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I'm currently trying to troubleshoot an issue with my network in which I get latency spikes up to 200 seconds (normally around 50 secs) in an apparently random way at apparently random moments of the day, spaced by a few hours each time.

While trying to find what part of my messy network needs to be blamed (outside of the scope of this question - discussed a bit on chat here and here), I realized I have no reliable way to confirm that a change actually improved anything.

So far, the main way in which I notice this is that irssi shows [Lag: 15 (??)] in the statusbar, increasing every 5 seconds, and all other connections seem to be affected too. Since this depends on my observations, it's not a very reliable method to know how often it really happens.

Note that just sending ICMP pings is probably not enough, but that's just my guess. It might be a "bufferbloat" issue, it might be packet loss, it might be some buggy kernel driver, it might only apply to persistent connections. I suspect this because a few months ago, when the issue started, I had a "ping" command running in background and it didn't show anything weird at all during the latency spikes. This seems to have changed now (pings don't go through), but still, I'd prefer something more robust.

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I'd be using Cacti to monitor ping latency, but that's me, and the first thing that came to me. There are probably better solutions out there – Lawrence Jun 9 '14 at 2:26

2 Answers 2

I've answered a similar question, recently, though that thread has been closed. I'll re-post it here...

Set up a full-time traffic graphing application to help identify performance problems.

Setting up a traffic graphing application to monitor your router's interface usage is probably a reasonable place to start in investigating why an office network is under-performing. Such generally require that you have an always-on system where you can set a polling program up, and leave running 7x24. While not necessary, if that system can run a web-server, then data can be examined from virtually anywhere.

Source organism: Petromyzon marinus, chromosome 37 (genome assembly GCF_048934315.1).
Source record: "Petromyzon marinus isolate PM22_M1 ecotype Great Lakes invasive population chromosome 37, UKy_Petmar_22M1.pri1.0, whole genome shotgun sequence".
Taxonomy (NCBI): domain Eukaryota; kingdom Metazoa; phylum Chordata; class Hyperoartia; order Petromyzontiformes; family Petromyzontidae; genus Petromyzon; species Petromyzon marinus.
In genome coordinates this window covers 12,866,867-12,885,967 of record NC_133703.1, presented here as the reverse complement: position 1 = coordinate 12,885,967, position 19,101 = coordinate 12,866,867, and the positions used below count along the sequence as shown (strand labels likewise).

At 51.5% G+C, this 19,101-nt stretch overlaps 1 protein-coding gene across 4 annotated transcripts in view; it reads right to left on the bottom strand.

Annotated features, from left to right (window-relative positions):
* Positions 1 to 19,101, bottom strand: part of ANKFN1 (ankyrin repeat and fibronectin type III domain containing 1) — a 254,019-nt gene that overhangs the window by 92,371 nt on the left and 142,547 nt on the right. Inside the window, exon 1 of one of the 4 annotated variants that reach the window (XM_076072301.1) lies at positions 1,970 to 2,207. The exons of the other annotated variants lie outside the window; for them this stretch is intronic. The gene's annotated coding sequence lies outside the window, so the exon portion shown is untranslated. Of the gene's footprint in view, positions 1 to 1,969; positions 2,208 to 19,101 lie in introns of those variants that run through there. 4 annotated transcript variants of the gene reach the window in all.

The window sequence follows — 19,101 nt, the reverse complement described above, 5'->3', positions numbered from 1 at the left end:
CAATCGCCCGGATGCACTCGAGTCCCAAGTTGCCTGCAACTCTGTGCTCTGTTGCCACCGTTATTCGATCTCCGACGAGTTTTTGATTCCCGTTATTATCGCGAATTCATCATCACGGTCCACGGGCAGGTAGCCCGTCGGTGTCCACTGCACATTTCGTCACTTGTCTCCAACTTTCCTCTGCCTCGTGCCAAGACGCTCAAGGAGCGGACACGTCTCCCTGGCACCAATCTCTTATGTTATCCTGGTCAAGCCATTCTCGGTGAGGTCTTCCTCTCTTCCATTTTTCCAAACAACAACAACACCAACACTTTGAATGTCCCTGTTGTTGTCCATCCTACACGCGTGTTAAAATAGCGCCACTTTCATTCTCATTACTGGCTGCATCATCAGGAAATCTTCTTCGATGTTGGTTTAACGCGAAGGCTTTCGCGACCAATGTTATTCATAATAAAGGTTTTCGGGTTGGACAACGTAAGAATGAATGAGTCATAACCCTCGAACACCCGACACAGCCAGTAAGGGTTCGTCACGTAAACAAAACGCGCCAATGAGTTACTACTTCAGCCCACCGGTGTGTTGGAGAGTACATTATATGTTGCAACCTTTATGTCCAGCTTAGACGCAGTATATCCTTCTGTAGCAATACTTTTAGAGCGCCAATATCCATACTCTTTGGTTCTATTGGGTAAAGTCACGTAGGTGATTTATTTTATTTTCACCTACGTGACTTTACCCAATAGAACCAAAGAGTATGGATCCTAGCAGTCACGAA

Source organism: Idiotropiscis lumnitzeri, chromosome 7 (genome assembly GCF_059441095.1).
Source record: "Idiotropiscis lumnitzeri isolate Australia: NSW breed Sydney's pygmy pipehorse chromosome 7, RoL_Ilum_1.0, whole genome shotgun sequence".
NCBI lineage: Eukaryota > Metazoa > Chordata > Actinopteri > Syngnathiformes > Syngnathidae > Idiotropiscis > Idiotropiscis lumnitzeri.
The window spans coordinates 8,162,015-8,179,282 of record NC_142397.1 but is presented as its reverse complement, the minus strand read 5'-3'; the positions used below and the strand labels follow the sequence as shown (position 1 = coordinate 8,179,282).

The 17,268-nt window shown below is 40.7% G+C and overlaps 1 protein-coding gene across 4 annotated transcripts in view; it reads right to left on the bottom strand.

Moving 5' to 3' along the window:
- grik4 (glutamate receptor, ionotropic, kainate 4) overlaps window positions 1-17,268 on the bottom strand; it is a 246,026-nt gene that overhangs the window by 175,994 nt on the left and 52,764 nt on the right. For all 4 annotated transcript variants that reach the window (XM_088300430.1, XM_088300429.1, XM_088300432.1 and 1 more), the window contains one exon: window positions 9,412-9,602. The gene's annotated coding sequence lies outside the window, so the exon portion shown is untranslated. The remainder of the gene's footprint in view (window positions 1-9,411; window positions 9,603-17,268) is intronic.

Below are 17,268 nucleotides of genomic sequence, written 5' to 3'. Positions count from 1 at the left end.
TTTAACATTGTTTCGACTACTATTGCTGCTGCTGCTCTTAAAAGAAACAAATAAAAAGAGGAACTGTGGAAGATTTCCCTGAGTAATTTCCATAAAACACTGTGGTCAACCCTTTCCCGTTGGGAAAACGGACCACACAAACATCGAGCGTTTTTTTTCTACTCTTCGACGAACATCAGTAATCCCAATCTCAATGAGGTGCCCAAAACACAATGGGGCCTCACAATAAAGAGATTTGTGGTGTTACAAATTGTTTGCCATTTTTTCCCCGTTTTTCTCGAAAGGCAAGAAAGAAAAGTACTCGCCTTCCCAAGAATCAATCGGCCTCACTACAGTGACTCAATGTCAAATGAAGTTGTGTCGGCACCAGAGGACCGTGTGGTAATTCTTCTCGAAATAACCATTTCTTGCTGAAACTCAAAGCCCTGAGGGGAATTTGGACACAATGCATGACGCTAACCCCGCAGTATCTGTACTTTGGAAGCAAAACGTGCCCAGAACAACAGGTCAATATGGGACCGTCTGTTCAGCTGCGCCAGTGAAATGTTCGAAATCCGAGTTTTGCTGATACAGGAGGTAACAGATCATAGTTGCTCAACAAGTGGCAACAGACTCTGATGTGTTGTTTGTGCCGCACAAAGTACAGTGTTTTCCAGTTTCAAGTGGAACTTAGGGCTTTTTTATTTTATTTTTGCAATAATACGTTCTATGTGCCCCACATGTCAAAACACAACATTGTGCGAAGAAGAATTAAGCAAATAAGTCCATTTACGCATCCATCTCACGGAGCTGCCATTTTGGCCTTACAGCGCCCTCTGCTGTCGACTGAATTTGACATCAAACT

A traffic graphing application will allow you to determine if demand is exceeding supply (users are requesting more bits/sec than your ISP supplies), if a particular interface is sending/receiving more traffic than usual, or if latency and other performance issues is not related to traffic volume at all. It can help identify if and when more capacity should be purchased, or if a high network load is an occasional event. It might even identify a regularly scheduled process that is causing a spike in traffic at the same time each day, or even hour.

While there are many such graphing applications around, one I've used on multiple platforms is MRTG - Multi-Router Traffic Grapher. It can monitor traffic on any SNMP capable device: I've used it to monitor large backbone cisco routers, 48+ port enterprise switches, Linksys routers, even cable and DSL modems. I recommend any network administrator have this, or a similar application installed, as to keep abreast of network usage patterns.

While there's a slight learning curve involved in installation, once it's configured, its data does not require a high degree of technical expertise to interpret, and it imparts no additional administrative load once configured, as its logfiles do not grow in size.

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Whoa, thanks for the answer. Might be too enterprise for me - I don't think I own anything that is SNMP capable, mine is just a boring home network – dequis Jun 9 '14 at 3:06
For the kind of information you're looking for, traffic stats collection will be key; For periods of increased latency, you'd be looking for saturated connections, as packets aren't being lost, but instead queued up before transmission. The various ping utilities can tell you if, and perhaps when you're seeing latency, but they'll never answer why. Most vendors implement SNMP; SOHO routers, cable and dsl modems mostly all have it. There are other utilities, some that use uPNP, but traffic graphing is pretty much required to debug your issue. – Nevin Williams Jun 9 '14 at 19:07

smokeping is a way of measuring latency. Between mrtg and smokeping you might be able to get a grip on this issue.

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